Arbroath smokies making a splash
- Malcolm Jack
- 27 February 2015
Few Scottish delicacies are as firmly rooted as the Arbroath smokie, yet this famous fish is on the move
When Iain Spink and his mobile smoking barrel are in town, the public tend not to need directions as to where to find him – they just follow the smoke. 'Organisers are aware that what I do attracts a lot of attention,' he says, referring to the various food fairs, festivals, Highland games and farmers markets he visits on his, as he puts it, unofficial travelling Arbroath smokies roadshow year-round. 'Not only visually, but nasally as well,' Spink adds. The smell of the burning hardwood logs, it just drifts down the high street, and people stop and sniff and say oh, markets on today.
A fifth-generation maker of Arbroath smokies – the unique type of lightly smoked haddock that has practically put the Angus town on the map – Spink started working full-time in his family's well-known fish processing business RR Spink and Sons aged just 16. He quit the trade in 2001 after the family business was taken over, opting to instead pursue a degree in Applied Environmental Science. But he couldn't resist his culinary inheritance, and took up smoking again some years later with a unique twist.
Spink reinvented a traditional, perhaps as old as the Viking-era, technique of fish-smoking, traceable back to the nearby small fishing village of Auchmithie – the true home of the smokie. Much as villagers there once did, he smokes his carefully selected salted fish in the open air (weather permitting), using just an old whisky barrel, hardwood logs and hessian sacking. And with a certain added dramatic flair for food theatre, it's a method that has seen him appear at events from the BBC Good Food Show to music festivals such as T in the Park, between his bread-and-butter weekly rounds of farmers markets.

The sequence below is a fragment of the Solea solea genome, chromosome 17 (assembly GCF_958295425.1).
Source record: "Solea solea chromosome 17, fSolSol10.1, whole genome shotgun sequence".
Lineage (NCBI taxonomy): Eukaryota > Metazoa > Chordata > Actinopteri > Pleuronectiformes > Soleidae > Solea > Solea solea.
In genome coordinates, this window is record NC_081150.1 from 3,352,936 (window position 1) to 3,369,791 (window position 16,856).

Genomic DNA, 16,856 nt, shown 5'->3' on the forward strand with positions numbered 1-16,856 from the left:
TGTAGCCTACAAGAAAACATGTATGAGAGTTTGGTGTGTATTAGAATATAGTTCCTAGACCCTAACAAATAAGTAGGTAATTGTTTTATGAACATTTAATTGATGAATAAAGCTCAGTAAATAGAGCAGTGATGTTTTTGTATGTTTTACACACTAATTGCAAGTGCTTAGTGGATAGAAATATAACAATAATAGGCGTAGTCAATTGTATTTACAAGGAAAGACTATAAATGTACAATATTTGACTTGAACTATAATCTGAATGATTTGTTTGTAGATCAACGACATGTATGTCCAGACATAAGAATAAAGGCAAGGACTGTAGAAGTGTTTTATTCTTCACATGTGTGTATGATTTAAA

The visual spectacle hasn't been lost on TV producers, with Spink appearing on shows such as Coast, Jamies Great Britain and Rick Steins Food Heroes to teach celebrity chefs just how good a smokie can taste cooked in the most wholesome way possible. 'There's nothing horrible and artificial in there,' Spink says, summing up the simple glory of the smokie. 'All it is is haddock, salt and smoke, over a log fire.'
Spink's mobile smoking is just one among several ways, conventional and less so, in which the Arbroath smokie business has evolved and flourished since it was awarded PGI (protected geographical indication) status in 2004 – a designation which puts it on a par with Parma ham and champagne. Put simply, any smokie made outwith a five mile radius of Arbroath by law quite simply isn't an Arbroath smokie (though certain pragmatic exceptions are made for Spink on his travels). With that trading-standards umbrella of protection over their heads, it's allowed Arbroath fish-smokers to concentrate on ways of promoting not just their product's inherent qualities, but also its unique cultural and geographical heritage.
Other recent developments in the Arbroath smokies trade have included the creation of the Arbroath Smokie Trail a free downloadable guide to where visitors to the town can eat and buy the world-renowned fish. ASAP, the Arbroath Smokies Association of Producers, has also been formed an initiative which has seen five key producers of Arbroath smokies pool their resources, expertise and energies towards cutting the necessary red tape and upping production in order that up to three-quarters of a tonne a week of smokies can be air-freighted to foreign markets in the Middle East and Far East. 'It's an old faithful to us, but to foreigners it'll be a brand new product,' comments ASAP Chairman Stuart Scott – another lifelong smokies maker, with his company Stuarts Fresh Fish of this new horizon for the smokie.
Good news for fish lovers on the other side of the world, then – though they should note that for a taste of smokies at their finest, they need to come to Scotland. Either to Arbroath or, well … just follow the smoke. 'Like most things, Arbroath smokies always taste best as soon as they're made,' says Spink. 'A smokie right out of the fire, right off the stick, served with all its own natural juices in it,' he enthuses, pausing to savour the thought, 'it's just the most sublime thing imaginable.'